The Civil Defenders

The Civil Defenders

Back in the 1980’s when I was first developing my interest in preparedness there were few preparedness ‘models’ available to emulate.  Remember, this was way before the internet became a common household (and cellphone) utility.  The predominant archetypes available to model at that time were the Survivalists and the Civil Defenders of the Cold War.

The Civil Defenders:

Fallout Shelter In BasementThe Cold War Civil Defenders focused on surviving a massive nuclear exchange with the Union of Soviet Socialist Republics (USSR) at a societal level.  The movement was a vestige from government programs in the 1950’s and 1960’s but was still very much a part of the culture in the U.S. in the 1980’s.  The Civil Defenders still permeated and influenced the culture in the 1980s due in large part due to the limited book and media choices we had at the time.  Broadcast and fledgling cable networks played and replayed the movies and television shows from the heyday of our nation’s Civil Defense Program.  My childhood was filled stories from my elders describing “Duck & Cover Drills” they endured in school and with books and movies like On The Beach, Alas BabylonDamnation Alley, Fail-Safe, Dr. StrangeloveDay the World EndedThe Day After, the film adaptation of H.G. Wells’ The Time MachinePanic in Year Zero and numerous episodes of The Twilight Zone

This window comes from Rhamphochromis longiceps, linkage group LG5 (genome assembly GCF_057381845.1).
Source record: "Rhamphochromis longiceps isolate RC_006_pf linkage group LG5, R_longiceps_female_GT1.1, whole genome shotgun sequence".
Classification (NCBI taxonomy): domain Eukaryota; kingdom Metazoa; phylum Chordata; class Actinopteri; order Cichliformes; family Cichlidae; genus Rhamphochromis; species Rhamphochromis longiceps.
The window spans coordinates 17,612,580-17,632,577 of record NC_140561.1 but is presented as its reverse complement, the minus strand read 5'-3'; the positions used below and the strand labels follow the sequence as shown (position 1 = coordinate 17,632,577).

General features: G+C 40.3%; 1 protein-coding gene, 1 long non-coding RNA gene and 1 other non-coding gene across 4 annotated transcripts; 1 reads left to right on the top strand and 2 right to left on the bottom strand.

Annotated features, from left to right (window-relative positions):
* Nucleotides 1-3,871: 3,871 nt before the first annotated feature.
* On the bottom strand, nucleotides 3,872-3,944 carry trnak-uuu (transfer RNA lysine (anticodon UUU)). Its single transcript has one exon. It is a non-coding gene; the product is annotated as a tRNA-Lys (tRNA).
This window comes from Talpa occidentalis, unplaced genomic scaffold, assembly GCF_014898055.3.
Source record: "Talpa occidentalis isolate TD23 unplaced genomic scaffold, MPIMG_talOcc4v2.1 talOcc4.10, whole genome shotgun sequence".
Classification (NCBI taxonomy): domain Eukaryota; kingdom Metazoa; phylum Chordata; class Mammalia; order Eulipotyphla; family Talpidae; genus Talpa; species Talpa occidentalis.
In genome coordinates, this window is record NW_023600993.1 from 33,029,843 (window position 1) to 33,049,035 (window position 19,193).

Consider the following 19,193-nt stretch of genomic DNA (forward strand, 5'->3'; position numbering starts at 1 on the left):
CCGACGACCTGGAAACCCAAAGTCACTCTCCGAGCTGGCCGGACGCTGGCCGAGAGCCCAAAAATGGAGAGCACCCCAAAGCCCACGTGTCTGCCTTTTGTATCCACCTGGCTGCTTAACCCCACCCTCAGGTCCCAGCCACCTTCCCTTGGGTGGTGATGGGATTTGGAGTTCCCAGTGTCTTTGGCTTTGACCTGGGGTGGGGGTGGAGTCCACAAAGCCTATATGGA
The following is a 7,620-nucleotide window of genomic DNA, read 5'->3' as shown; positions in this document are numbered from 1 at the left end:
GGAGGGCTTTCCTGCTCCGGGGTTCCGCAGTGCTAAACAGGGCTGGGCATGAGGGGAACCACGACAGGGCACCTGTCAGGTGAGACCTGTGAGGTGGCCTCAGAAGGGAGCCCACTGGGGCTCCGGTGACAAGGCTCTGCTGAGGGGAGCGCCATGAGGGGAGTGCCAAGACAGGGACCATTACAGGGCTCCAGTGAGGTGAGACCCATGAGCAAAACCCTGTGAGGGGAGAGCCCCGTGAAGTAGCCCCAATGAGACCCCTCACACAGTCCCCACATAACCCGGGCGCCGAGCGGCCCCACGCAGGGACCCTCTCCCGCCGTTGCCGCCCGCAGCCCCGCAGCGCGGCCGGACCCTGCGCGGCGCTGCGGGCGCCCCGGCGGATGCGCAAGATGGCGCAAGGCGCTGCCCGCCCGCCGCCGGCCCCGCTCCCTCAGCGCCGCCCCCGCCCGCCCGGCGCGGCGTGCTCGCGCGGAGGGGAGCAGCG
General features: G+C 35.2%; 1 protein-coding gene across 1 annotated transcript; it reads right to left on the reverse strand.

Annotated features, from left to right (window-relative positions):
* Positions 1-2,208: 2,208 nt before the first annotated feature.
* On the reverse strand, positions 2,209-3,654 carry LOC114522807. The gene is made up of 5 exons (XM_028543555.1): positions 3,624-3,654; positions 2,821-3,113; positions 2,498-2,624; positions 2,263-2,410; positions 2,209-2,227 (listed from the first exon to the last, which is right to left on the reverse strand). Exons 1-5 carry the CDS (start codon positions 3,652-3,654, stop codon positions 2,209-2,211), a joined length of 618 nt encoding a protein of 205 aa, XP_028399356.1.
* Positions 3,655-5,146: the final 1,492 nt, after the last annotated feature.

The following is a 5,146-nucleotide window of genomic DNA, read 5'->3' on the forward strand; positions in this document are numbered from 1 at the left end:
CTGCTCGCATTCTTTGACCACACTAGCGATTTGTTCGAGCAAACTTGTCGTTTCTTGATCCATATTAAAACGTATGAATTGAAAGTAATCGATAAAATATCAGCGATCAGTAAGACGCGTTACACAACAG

My first job was actually in a Civil Defense Shelter.  I was a stock boy at a business whose basement was stocked as a shelter in the 1960s.  By the 1980s those stocks were pretty degraded and even as a teenager I knew that relying on degrading stocks and shelters built for a fraction of the current population was an exercise in folly.

Check back with Prepography the Day after tomorrow when we discuss the Survivalists.

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